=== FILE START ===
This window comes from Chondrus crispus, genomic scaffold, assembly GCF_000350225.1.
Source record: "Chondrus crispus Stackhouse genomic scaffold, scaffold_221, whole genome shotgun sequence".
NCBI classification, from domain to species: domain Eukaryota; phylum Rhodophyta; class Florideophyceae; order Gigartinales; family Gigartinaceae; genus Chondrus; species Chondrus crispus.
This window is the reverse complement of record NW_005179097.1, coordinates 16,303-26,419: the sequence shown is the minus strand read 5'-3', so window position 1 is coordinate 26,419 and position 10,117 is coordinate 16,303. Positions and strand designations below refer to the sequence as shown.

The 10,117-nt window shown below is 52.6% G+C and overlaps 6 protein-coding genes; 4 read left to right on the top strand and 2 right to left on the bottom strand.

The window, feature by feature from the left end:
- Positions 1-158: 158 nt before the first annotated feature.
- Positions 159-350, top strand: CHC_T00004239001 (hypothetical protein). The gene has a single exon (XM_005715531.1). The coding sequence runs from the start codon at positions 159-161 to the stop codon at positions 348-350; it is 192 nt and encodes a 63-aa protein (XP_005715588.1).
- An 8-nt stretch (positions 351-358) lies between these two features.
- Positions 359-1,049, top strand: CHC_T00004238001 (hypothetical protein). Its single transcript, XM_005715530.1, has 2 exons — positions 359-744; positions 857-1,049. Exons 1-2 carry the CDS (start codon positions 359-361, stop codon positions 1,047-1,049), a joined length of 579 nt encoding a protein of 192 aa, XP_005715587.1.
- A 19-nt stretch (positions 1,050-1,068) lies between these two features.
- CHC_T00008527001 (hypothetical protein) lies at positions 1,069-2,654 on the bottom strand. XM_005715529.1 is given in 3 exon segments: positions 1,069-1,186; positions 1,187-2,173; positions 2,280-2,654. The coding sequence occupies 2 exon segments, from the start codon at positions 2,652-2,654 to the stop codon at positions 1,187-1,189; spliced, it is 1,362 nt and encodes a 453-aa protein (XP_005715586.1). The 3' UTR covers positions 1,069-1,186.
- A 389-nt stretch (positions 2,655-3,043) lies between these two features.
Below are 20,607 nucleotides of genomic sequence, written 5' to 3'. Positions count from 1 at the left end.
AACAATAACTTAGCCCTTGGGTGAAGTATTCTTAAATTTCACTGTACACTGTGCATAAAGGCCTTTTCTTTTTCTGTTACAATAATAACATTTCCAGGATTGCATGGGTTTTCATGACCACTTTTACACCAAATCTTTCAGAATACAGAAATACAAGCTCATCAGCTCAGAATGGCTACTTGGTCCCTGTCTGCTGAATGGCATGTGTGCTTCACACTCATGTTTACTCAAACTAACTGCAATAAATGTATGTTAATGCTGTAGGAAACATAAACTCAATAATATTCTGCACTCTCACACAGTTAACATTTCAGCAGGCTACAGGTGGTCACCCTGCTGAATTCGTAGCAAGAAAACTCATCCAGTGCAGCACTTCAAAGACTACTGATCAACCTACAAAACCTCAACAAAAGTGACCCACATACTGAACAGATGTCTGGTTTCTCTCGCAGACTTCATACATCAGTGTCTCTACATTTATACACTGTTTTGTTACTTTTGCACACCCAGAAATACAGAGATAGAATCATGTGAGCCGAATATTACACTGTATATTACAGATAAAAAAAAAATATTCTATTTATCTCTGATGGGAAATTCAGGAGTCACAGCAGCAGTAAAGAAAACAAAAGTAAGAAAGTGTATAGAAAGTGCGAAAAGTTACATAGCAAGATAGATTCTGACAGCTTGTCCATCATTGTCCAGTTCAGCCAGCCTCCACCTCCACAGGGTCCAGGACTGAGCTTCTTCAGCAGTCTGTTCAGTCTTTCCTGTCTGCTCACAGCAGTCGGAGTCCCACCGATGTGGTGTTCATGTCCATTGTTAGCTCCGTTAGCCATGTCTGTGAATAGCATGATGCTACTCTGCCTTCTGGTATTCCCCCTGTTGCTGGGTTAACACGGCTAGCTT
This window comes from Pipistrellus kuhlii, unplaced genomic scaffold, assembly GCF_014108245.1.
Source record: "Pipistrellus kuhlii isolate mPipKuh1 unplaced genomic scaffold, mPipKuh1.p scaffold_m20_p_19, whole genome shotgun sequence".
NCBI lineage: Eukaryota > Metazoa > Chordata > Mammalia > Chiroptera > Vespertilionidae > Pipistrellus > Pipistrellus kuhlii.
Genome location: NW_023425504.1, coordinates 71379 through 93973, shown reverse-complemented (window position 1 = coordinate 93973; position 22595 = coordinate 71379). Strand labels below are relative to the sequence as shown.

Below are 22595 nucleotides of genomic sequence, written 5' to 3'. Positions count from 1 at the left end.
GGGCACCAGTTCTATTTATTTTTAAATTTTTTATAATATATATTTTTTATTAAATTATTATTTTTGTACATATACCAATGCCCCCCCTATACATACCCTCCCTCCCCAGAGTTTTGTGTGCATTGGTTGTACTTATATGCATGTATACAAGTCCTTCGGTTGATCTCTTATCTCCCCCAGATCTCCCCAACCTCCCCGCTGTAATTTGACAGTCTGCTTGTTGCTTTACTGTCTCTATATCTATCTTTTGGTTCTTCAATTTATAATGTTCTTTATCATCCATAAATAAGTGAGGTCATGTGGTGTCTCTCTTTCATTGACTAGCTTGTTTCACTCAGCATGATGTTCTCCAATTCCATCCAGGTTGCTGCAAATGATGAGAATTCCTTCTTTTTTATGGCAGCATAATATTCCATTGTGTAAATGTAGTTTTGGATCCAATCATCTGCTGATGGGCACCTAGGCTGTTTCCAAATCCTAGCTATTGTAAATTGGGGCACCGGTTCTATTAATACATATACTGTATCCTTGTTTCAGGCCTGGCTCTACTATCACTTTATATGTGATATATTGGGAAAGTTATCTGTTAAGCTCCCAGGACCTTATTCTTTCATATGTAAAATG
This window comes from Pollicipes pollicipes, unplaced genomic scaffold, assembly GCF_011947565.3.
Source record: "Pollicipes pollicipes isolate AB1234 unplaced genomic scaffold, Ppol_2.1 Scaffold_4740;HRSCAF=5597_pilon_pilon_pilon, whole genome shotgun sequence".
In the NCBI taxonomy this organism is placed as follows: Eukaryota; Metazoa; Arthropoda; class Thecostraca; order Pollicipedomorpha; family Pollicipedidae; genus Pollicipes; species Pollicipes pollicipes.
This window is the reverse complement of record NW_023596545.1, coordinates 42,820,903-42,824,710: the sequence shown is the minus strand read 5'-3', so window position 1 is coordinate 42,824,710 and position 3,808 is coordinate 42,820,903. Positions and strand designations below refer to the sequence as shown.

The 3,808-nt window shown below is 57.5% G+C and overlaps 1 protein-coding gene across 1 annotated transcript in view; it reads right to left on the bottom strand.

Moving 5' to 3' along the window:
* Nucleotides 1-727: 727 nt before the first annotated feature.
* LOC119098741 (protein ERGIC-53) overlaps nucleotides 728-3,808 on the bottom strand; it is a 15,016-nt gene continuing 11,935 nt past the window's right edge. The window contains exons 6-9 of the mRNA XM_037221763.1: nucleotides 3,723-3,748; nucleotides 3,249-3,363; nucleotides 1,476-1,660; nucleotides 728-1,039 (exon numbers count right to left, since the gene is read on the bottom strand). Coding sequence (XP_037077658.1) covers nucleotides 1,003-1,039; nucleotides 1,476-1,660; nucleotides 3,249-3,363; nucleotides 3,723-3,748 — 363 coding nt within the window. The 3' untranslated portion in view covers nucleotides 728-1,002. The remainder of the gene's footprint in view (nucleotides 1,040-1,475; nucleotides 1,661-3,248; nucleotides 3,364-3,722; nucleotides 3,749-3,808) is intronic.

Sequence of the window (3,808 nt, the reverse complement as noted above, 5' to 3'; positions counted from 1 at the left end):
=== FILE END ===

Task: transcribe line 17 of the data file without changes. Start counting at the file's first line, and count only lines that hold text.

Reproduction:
Source record: "Pipistrellus kuhlii isolate mPipKuh1 unplaced genomic scaffold, mPipKuh1.p scaffold_m20_p_19, whole genome shotgun sequence".